Directed by Andrew Stanton
Written by Andrew Stanton, Jim Reardon, & Pete Docter
Starring: Ben Burtt, Elissa Knight, Jeff Garlin, Fred Willard, John Ratzenberger, Kathy Najimy, Sigourney Weaver
Release Year: 2008
IMDB rating: 8.6

WALL-E took place in the year 2885, 700 years after the earth was evacuated due to overwhelming quantity of garbage covering it. A single unit of Waste Allocation Load Lifter Earth-Class (WALL-E) was still active on the planet while other units had broken down. Its only companion was a cockroach. During its time cleaning up the garbage, WALL-E collected loads of items which caught its attention such as lighter, light bulb, and a video tape. It seems that WALL-E was capable of evolving from a mere mechanical being with no emotion into a sophisticated one with emotions.

WALL-E one day encountered EVE (Extraterrestrial Vegetation Evaluator), that was given a directive to probe earth for the existence of vegetation to ensure that its ready for a re-colonization. Somehow, possibly due to watching too much of the video tape that it found, WALL-E fell for EVE. EVE itself was capable of experiencing emotions, too. Perhaps, 700 years since the first creation of the robots aboard the Axiom, they managed to evolve like WALL-E and became machines with feelings. Later, EVE found the plant that WALL-E found among the garbage and immediately contacted its ship. EVE was later picked up and brought to the Axiom. WALL-E went along with the ship and then arrived aboard the Axiom where it encountered various characters (man and machines) and experienced a thrilling adventure that led to a new chapter of mankind (mankind aboard the Axiom, of course).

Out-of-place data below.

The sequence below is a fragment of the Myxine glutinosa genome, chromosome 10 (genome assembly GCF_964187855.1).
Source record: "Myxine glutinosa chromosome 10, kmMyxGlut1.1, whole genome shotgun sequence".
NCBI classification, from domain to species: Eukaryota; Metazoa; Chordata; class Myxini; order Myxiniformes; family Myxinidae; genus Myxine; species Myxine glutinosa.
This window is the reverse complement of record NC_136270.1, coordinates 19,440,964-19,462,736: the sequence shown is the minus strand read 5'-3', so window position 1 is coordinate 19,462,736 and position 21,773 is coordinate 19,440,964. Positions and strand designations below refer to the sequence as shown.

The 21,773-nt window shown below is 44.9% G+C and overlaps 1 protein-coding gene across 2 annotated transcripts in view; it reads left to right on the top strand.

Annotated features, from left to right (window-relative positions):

For an animated film, WALL-E is impressive. It is packed with a lot of stuffs, from the idea of evolution (from a mere mechanical beings to sophisticated machines), the global ‘thrashing’ of earth (literally), the danger of losing real social interactions (such as obesity, loss of bone structure, and of course either cloning (because humans aboard the Axiom had very little variations) or externally induced reproduction, and the risk of being outsmarted and outcivilized by machines) and of course about heroic sacrifice. These issues raised throughout the movie were the major power of the flick.

Not only great in the plot, but also the visuals and the characters design were great. How the behaviors of the characters were visualized reminded me of silent movies where visuals speak louder than dialogues. It also nicely associating itself to 2001 : Space Odyssey with Auto modelled after HAL 9000. The details of the scenes were also wonderful. From the barren earth to the void (well not so void just outside the earth because some garbage were obviously scattered around earth) space, and aboard the Axiom, everything fit the plot perfectly. Also, the end credit sequence was also nicely done. Don’t miss it.

In short, for me, WALL-E was the most enjoyable of all Pixar’s movies that I’ve ever seen, beating my previous favorite: Finding Nemo (also by Andrew Stanton). One thing that bugged me until the end was that plant. Wouldn’t plants instantly screwed when exposed to the space? Why it was still seemed fresh aboard the Axiom? Nevertheless, my vote for WALL-E: 9.5.

blog comments powered by Disqus